Thomas Sparks was married to Jemima Fox in Glastonbury, Connecticut, on August 5, 1784. (See Frederic M. Bailey, Early Connecticut Marriages as Found on Early Church Records Prior to 1800 [Baltimore, 1968] 5:106; GBE Ch Rec. 2:74). She died on October 17 1793, at the age of 22 years (ibid, 2:132) (This is probably in error as it would have meant that she was only 13 at the time of her marriage.) She may have been the Jemima Fox who was born March 6, 1767, in Glastonbury (VR 2:72), daughter of Jonah and Susannah (Wood) Fox.

On the 1790 census of Glastonbury, Connecticut, Thomas Sparks was shown as heading a household consisting of 4 males under sixteen (one of whom was surely Reuben); one male over sixteen (himself); and one female (his wife, Jemima). (1:442)

A birth record for Reuben or other positive proof that he was a son of Thomas Sparks has not been found, however, his parentage seems established by the following facts: when, for the 1880 and the 1900 censtises, Reuben Sparks, Jr., son of Reuben and Lucetta (Rice) Sparks, was asked where his father had been born, he answered "Connechcut"; the father of Thomas Sparks was named Reuben, so it was not surprising for Thomas to name a son in his father's honor; Reuben's son, Amos Sparks, named a daughter Jemima, probably after his grandmother. Thomas Sparks had four males under 16 in his household when the 1790 census was taken, six years after his marriage, so it seems logical to assume that these were his sons. (The name Amos had not been used previously in this branch of the Sparks family, but Jemima (Fox) Sparks had a brother named Amos.) Although Jemima died young, she was still living in 1788, the assumed date of Reuben's birth. (This information from Carol Austin, 9726 Mirage Circle, Garden Grove, California, 92644, hereafter cited as Austin.)

The probable children of Thomas and Jemima (Fox) Sparks were:

(1) Male, not identified, born ca. 1785 (between 1774-1790).
[Editor's Note: Most of the information that we have regarding Reuben Sparks (ca.1788 -1836) is found in the application for a War of 1812 pension which his widow, Lusetta (Rice) Sparks, made in 1875 and renewed in 1883. In this, she claimed that her husband had served in the War of 1812, but, because no proof of such service could be found, her application was rejected in both 1875 and 1883. In her application, as will be seen below, Lusetta referred to Reuben as "of Jefferson County, New York" and that it had been in the town of Watertown in Jefferson County that they had been married on January 24, 1814. The evidence found thus far, however, indicates that Reuben Sparks had lived in Canada for many years prior to his death in 1836. In fact, he was probably a pioneer in the area that became the town of Henrietta, about 30 miles from Canandaigua, as early as 1806. We have found him in no U.S. census, although he may well have returned to the state of New York at different times - - to serve in the War of 1812, for instance, and to be married in 1814. Perhaps Lusette stated that he was "of Jefferson County, New York" in order that her application would not be rejected automatically because she applied from Canada. It was doubtless true that Reuben was "of Jefferson County, New York" before moving to Canada.]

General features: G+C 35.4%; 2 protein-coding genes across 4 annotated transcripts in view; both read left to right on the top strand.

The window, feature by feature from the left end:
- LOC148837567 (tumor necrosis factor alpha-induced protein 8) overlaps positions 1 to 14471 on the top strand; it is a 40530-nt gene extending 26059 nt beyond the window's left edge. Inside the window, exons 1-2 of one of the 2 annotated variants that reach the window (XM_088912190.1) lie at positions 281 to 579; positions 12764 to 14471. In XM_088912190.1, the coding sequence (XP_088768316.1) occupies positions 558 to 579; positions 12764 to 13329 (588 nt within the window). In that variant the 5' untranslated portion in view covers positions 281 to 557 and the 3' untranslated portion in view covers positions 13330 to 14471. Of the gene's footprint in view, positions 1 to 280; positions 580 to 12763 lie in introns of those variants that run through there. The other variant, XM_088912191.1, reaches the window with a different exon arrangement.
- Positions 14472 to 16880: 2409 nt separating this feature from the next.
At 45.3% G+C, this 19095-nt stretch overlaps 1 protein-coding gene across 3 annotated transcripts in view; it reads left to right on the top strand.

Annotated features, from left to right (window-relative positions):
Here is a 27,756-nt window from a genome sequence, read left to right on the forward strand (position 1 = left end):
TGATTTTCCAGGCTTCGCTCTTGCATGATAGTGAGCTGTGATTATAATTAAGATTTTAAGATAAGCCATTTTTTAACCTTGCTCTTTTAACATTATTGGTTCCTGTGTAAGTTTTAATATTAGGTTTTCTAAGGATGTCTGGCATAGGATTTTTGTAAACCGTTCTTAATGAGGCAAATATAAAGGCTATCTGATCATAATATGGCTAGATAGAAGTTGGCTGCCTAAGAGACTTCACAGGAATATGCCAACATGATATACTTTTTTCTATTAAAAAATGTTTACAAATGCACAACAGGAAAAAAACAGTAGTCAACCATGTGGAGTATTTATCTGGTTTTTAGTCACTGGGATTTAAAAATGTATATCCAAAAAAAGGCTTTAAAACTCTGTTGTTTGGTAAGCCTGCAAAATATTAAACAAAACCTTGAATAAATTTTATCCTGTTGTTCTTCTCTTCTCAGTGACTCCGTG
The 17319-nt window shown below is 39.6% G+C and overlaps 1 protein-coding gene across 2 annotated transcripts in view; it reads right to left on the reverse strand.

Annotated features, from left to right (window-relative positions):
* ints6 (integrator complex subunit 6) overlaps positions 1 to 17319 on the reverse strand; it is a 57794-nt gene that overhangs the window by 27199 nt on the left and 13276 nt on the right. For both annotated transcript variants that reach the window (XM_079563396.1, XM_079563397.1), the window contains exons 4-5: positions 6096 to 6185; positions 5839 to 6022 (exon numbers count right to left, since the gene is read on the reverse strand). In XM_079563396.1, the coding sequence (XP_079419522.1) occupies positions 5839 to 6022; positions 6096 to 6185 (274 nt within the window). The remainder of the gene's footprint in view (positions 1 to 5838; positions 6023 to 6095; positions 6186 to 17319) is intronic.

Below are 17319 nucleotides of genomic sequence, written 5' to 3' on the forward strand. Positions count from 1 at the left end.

An abstract of the application of Lusetta (Rice) Sparks appeared in THE SPARKS QUARTERLY of September 1962, Whole No. 39. We repeat it here because of its significance to this study.
Nathan Sparks was born on October 17, 1774, and died on March 8, 1832, at the age of 57. He was buried in the Wassaic Cemetery in Glastonbury. (Glastonbury Cem. Rec. 161; Glastonbury Inscr. 318; Hale, House, p. 120)

Nathan Sparks was married on December 3, 1797, to Lucinda Hale, daughter of Jonathan and Mary (Clark) Hale. She had been born in Portland, Connecticut, on September 6, 1778, and had been baptized on November 16, 1779, "on behalf of its [her] Grandfather David Hale." She died at Glastonbury on February 5, 1868, at the age of 89 and was buried with her husband. (Glastonbury Cem. Rec. 161; Glastonbury Inscr. 60:318; Hale, House p. 120)

On February 21, 1800, Nathan Sparks and his wife were admitted to full communion. In this record, Lucinda's name appears (or has been copied) as "Philena." This may have been merely a copying error, or perhaps her full name was "Lucinda Philena." On February 1, 1825, Nathan and Lucinda were shown as members of the Methodist Church in Glastonbury, in full communion, ,


but under "watch and care."On March 14, 1825, this "watch and care" was withdrawn. (GBE Ch Rec. 2:141, 2A:56-57)